White, green and black teas are always given a lot of attention. As you’ve probably noticed, previous blogs go on extensively about green tea and black tea, with a thorough look into white tea coming soon. For now, however, I would like to continue with the less common, yet up and coming oolong tea.
The Good Stuff in Oolong Tea
With similar properties as green or black tea, oolong contains polyphenols (antioxidants), caffeine, and amino acids, all contributing to a load full of health benefits. Current evidence strongly supports that tea in general aids in the prevention of cardiovascular diseases, cancers, and osteoporosis and suggests a role in the prevention of neurodegenerative diseases and diabetes. Oolong in particular, contains a unique catechin – caffeine combination that ignites your metabolism for up to 2 hours with specific polyphenols that help block fat-building enzymes. Aside as a tool for sustained weight loss, oolong has also shown to relieve the effects of eczema in as little as a week by just drinking 2 to 3 glasses a day.
As is the case with all tea varieties, oolong is a healthy beverage made up from the leaves of the tea plant Camellia sinensis. And similar to green and black tea, the leaves are picked, allowed to oxidize and then dried. There, however, is where the similarities end and the beauty, complexity, and history of oolong tea begins.
What Makes Oolong Unique
Oolong and its earliest origins date back over 1,000 years and it is said to be the first “tribute tea.” Tribute teas were special harvests regarded of such high quality, they were given in tribute to the emperor or royal family. The first oolongs were compressed into pancake-shaped discs but eventually the royals grew bored of this tradition and favored leaves that were individually rolled and/or twisted. Today both styles can be found.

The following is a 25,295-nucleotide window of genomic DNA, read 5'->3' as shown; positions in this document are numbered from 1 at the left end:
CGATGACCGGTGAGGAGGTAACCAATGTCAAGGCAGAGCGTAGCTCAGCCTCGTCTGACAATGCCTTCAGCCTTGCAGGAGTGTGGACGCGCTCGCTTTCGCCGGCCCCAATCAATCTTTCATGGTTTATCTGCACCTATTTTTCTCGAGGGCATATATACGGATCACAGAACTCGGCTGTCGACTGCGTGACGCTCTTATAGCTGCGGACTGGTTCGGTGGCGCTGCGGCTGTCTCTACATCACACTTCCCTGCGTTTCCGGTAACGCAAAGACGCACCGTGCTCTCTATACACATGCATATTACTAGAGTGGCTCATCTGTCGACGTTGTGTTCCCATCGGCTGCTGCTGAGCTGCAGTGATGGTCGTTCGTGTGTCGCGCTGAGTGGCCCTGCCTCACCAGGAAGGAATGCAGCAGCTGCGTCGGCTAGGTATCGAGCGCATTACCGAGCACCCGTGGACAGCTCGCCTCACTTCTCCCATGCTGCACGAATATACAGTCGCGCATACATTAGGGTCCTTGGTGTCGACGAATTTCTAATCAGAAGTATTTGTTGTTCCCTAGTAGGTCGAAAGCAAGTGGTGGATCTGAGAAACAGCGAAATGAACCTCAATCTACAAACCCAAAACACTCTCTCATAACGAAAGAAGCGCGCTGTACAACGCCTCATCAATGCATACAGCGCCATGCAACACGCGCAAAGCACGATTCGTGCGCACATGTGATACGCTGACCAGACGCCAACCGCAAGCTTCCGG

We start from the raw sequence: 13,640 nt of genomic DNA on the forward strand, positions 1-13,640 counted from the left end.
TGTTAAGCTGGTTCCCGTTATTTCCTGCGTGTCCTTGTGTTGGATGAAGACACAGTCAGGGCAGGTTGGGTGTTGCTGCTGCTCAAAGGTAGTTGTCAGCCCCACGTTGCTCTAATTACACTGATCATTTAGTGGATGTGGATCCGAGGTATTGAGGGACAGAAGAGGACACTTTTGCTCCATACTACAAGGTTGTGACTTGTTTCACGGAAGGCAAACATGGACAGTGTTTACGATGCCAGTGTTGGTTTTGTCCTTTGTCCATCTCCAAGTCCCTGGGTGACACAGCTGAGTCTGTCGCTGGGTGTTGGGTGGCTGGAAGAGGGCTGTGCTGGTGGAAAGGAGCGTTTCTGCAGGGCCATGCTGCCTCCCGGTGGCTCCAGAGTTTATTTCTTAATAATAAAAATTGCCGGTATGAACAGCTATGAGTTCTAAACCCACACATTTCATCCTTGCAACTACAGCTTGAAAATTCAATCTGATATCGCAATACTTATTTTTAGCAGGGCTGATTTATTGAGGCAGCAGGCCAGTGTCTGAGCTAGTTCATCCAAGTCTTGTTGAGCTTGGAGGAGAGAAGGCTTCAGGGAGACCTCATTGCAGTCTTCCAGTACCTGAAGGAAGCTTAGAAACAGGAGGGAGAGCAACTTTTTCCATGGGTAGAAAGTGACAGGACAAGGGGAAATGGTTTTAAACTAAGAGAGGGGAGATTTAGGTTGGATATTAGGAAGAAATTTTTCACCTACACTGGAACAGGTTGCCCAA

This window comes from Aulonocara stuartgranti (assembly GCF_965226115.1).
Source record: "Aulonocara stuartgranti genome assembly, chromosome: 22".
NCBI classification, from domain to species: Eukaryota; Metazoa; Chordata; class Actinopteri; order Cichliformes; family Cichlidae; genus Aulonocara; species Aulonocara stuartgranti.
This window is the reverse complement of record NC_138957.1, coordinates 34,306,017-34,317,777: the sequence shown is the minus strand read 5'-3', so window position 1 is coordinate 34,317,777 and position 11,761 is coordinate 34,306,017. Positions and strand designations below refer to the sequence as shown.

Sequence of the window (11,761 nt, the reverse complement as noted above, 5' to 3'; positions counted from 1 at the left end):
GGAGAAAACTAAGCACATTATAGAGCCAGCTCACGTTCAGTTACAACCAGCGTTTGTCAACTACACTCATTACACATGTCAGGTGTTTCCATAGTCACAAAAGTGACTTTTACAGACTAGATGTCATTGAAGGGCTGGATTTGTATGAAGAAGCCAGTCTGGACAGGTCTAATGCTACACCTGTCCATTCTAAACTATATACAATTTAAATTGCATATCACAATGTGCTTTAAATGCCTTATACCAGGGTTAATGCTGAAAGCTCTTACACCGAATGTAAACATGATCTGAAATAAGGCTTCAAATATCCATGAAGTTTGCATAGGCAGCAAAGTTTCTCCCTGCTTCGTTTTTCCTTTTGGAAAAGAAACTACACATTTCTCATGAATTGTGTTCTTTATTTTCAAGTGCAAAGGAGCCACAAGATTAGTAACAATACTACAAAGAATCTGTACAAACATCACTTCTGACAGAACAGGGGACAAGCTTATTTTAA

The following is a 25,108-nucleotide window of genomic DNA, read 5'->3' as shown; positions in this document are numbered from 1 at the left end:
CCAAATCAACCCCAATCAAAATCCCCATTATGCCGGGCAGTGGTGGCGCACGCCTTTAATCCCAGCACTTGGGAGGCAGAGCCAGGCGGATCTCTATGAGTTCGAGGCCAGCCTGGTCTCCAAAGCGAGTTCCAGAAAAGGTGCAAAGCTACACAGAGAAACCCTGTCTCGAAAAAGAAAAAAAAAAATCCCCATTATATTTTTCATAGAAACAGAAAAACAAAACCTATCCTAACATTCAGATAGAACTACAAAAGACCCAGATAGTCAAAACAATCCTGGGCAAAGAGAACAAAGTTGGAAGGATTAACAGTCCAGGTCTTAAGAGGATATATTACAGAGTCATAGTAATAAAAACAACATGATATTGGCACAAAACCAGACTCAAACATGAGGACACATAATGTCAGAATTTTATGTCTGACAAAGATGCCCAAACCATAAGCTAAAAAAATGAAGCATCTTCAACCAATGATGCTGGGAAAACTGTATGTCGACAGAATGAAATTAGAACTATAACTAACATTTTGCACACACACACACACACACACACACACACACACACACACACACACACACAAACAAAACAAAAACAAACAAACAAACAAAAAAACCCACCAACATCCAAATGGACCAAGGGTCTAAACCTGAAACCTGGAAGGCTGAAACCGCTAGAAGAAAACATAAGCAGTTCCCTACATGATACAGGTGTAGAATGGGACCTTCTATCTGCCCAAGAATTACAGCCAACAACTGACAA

Within oolong exists a wide spectrum of color, appearance, and flavor – wider than any other variety of tea. Where the tea is grown, when the leaves are harvested, how they are processed, whether they are compressed, rolled, twisted or curled, all contribute to the traits of each individual oolong.
Somewhere Between Green and Black Tea
One particular detail, which holds strong influence over its varying characteristics, is the fact that most oolongs are made up of unique tea plant cultivars harvested solely for the production of specific oolong teas. Oolong can also be minimally oxidized (around 8% oxidation) to almost fully oxidized (up to 99% oxidation). This places oolong somewhere in between green tea and black tea: lower oxidized oolongs resembling green tea and higher oxidized oolongs taking on the qualities of black tea. For similar reasons, its color can change dramatically ranging from shades of green, gold, brown, black, grey and even purple. To top it off, oolongs are whimsically rolled, twisted or curled after oxidation giving it a very organic appearance that unravels beautifully when steeped in water.
The Tea That Keeps On Giving
Traditionally, oolongs are re-brewed several times. And unlike other varieties of tea, higher quality oolongs actually improve with each re-steep. It is said that the best cup of oolong usually results after the third or fourth brew of the same leaves. Whether sweet and fruity, green and fresh, woody, smoky, or flowery, each pot of oolong will take you on a journey, as its flavors delicately evolve in complexity and fineness – a journey fit for an emperor!